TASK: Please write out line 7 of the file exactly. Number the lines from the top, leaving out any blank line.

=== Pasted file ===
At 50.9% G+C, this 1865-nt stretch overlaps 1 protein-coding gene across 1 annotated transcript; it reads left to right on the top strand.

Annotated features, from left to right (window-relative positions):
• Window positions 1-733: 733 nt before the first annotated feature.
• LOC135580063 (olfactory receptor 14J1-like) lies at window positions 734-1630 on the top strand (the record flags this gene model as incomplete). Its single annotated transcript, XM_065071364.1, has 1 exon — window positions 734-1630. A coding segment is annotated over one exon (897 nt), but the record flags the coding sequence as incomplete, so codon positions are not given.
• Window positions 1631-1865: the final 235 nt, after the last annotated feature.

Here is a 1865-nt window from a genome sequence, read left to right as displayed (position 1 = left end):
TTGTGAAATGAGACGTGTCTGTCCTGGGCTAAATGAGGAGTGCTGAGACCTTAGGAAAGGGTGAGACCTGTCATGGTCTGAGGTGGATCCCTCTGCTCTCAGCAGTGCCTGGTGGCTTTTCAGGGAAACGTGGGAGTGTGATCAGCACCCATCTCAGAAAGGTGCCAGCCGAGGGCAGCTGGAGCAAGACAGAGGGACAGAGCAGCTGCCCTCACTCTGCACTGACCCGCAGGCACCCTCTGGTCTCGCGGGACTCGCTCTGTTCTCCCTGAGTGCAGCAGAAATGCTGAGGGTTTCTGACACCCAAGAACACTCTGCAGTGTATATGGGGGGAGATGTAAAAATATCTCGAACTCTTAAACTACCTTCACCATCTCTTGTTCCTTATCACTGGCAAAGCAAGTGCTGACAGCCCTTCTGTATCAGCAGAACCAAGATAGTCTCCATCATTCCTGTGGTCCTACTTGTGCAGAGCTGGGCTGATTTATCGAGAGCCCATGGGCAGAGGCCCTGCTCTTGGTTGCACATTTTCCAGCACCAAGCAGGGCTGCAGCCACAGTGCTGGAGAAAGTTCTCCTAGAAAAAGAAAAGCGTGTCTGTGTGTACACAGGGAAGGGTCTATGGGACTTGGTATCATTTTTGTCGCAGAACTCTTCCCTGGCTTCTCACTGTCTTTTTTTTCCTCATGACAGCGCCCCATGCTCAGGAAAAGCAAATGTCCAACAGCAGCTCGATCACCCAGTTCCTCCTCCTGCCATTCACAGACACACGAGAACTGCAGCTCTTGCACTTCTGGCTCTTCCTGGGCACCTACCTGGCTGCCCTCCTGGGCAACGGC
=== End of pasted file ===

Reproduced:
TTGTGAAATGAGACGTGTCTGTCCTGGGCTAAATGAGGAGTGCTGAGACCTTAGGAAAGGGTGAGACCTGTCATGGTCTGAGGTGGATCCCTCTGCTCTCAGCAGTGCCTGGTGGCTTTTCAGGGAAACGTGGGAGTGTGATCAGCACCCATCTCAGAAAGGTGCCAGCCGAGGGCAGCTGGAGCAAGACAGAGGGACAGAGCAGCTGCCCTCACTCTGCACTGACCCGCAGGCACCCTCTGGTCTCGCGGGACTCGCTCTGTTCTCCCTGAGTGCAGCAGAAATGCTGAGGGTTTCTGACACCCAAGAACACTCTGCAGTGTATATGGGGGGAGATGTAAAAATATCTCGAACTCTTAAACTACCTTCACCATCTCTTGTTCCTTATCACTGGCAAAGCAAGTGCTGACAGCCCTTCTGTATCAGCAGAACCAAGATAGTCTCCATCATTCCTGTGGTCCTACTTGTGCAGAGCTGGGCTGATTTATCGAGAGCCCATGGGCAGAGGCCCTGCTCTTGGTTGCACATTTTCCAGCACCAAGCAGGGCTGCAGCCACAGTGCTGGAGAAAGTTCTCCTAGAAAAAGAAAAGCGTGTCTGTGTGTACACAGGGAAGGGTCTATGGGACTTGGTATCATTTTTGTCGCAGAACTCTTCCCTGGCTTCTCACTGTCTTTTTTTTCCTCATGACAGCGCCCCATGCTCAGGAAAAGCAAATGTCCAACAGCAGCTCGATCACCCAGTTCCTCCTCCTGCCATTCACAGACACACGAGAACTGCAGCTCTTGCACTTCTGGCTCTTCCTGGGCACCTACCTGGCTGCCCTCCTGGGCAACGGC